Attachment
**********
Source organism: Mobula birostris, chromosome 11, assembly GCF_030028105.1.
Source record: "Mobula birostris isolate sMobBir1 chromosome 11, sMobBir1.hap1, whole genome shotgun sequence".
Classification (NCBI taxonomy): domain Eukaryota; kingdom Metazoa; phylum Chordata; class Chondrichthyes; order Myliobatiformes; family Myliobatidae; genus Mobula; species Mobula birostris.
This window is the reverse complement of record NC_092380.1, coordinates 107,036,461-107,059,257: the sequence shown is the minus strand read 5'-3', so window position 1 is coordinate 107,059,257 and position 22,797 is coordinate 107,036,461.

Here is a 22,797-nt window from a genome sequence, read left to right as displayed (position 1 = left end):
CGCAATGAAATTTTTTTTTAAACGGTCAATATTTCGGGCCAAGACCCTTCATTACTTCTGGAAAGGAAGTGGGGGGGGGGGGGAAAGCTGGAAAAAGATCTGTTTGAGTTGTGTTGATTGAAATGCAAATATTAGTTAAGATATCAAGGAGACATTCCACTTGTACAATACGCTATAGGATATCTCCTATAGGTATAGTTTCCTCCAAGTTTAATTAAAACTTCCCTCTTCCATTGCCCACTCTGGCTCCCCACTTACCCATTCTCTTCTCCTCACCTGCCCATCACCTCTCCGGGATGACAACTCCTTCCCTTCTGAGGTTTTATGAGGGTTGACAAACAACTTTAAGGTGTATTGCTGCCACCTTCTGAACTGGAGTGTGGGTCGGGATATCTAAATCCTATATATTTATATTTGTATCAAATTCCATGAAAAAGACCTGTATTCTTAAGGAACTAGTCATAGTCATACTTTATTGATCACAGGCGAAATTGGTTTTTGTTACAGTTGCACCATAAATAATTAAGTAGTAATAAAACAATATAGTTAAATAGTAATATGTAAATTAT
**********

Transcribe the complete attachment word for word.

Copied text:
Source organism: Mobula birostris, chromosome 11, assembly GCF_030028105.1.
Source record: "Mobula birostris isolate sMobBir1 chromosome 11, sMobBir1.hap1, whole genome shotgun sequence".
Classification (NCBI taxonomy): domain Eukaryota; kingdom Metazoa; phylum Chordata; class Chondrichthyes; order Myliobatiformes; family Myliobatidae; genus Mobula; species Mobula birostris.
This window is the reverse complement of record NC_092380.1, coordinates 107,036,461-107,059,257: the sequence shown is the minus strand read 5'-3', so window position 1 is coordinate 107,059,257 and position 22,797 is coordinate 107,036,461.

Here is a 22,797-nt window from a genome sequence, read left to right as displayed (position 1 = left end):
CGCAATGAAATTTTTTTTTAAACGGTCAATATTTCGGGCCAAGACCCTTCATTACTTCTGGAAAGGAAGTGGGGGGGGGGGGGAAAGCTGGAAAAAGATCTGTTTGAGTTGTGTTGATTGAAATGCAAATATTAGTTAAGATATCAAGGAGACATTCCACTTGTACAATACGCTATAGGATATCTCCTATAGGTATAGTTTCCTCCAAGTTTAATTAAAACTTCCCTCTTCCATTGCCCACTCTGGCTCCCCACTTACCCATTCTCTTCTCCTCACCTGCCCATCACCTCTCCGGGATGACAACTCCTTCCCTTCTGAGGTTTTATGAGGGTTGACAAACAACTTTAAGGTGTATTGCTGCCACCTTCTGAACTGGAGTGTGGGTCGGGATATCTAAATCCTATATATTTATATTTGTATCAAATTCCATGAAAAAGACCTGTATTCTTAAGGAACTAGTCATAGTCATACTTTATTGATCACAGGCGAAATTGGTTTTTGTTACAGTTGCACCATAAATAATTAAGTAGTAATAAAACAATATAGTTAAATAGTAATATGTAAATTAT